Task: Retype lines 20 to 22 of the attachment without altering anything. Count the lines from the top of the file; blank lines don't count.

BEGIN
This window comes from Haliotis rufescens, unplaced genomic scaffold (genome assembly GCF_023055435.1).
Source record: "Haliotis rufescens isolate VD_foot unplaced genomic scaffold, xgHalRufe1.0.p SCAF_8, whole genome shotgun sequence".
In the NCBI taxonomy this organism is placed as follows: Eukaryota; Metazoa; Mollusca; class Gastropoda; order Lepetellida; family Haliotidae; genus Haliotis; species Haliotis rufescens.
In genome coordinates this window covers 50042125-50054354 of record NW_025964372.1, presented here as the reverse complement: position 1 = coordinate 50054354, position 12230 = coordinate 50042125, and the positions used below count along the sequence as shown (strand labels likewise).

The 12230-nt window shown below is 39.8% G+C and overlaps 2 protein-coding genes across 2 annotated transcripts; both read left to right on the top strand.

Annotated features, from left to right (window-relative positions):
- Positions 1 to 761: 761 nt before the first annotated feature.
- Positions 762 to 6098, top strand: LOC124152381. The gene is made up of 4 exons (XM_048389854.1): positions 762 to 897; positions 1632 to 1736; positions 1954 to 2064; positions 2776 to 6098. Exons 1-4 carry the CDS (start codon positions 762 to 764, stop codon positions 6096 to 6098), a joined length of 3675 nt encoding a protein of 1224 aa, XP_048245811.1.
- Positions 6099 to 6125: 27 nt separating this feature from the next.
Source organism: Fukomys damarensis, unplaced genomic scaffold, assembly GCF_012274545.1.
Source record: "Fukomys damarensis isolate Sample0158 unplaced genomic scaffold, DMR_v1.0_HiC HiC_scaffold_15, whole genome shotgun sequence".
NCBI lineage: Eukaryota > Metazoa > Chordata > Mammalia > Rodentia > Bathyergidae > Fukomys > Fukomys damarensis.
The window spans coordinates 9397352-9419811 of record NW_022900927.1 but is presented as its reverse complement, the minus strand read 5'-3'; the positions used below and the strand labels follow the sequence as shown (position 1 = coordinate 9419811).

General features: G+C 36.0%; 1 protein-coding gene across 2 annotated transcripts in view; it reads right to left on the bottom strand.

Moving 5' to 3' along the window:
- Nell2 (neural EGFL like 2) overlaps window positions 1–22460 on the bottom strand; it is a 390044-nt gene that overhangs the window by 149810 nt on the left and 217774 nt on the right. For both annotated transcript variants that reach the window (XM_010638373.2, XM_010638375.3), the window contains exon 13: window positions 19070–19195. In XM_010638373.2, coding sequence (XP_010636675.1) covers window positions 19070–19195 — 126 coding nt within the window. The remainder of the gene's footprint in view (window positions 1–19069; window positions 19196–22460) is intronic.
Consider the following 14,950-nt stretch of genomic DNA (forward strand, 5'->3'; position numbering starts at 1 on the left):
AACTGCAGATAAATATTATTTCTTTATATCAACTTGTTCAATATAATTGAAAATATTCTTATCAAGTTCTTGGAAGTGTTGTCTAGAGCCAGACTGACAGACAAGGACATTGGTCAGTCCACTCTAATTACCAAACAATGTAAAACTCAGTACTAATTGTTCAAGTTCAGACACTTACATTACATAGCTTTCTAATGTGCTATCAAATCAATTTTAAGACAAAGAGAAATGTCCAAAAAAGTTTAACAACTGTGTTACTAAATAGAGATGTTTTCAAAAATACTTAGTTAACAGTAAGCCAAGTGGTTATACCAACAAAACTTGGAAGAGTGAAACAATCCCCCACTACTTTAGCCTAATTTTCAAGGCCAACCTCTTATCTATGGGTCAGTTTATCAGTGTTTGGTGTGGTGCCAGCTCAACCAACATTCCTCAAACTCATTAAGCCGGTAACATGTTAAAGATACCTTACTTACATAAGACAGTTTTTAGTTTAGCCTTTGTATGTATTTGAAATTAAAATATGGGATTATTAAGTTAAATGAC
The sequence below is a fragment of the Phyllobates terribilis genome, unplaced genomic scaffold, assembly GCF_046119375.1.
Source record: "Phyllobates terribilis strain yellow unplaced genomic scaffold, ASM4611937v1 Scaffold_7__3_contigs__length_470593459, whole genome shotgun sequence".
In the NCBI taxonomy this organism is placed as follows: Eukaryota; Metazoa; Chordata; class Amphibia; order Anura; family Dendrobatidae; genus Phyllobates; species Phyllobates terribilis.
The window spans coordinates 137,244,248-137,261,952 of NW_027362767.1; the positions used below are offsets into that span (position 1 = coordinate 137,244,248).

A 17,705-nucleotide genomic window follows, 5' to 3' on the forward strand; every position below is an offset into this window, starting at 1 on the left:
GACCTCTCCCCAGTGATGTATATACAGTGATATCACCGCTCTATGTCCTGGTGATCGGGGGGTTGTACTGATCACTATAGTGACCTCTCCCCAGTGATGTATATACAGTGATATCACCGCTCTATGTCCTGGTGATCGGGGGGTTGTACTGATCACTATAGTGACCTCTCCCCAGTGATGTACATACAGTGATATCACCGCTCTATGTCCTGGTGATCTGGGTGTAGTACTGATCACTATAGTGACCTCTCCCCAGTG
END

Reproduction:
Source record: "Phyllobates terribilis strain yellow unplaced genomic scaffold, ASM4611937v1 Scaffold_7__3_contigs__length_470593459, whole genome shotgun sequence".
In the NCBI taxonomy this organism is placed as follows: Eukaryota; Metazoa; Chordata; class Amphibia; order Anura; family Dendrobatidae; genus Phyllobates; species Phyllobates terribilis.
The window spans coordinates 137,244,248-137,261,952 of NW_027362767.1; the positions used below are offsets into that span (position 1 = coordinate 137,244,248).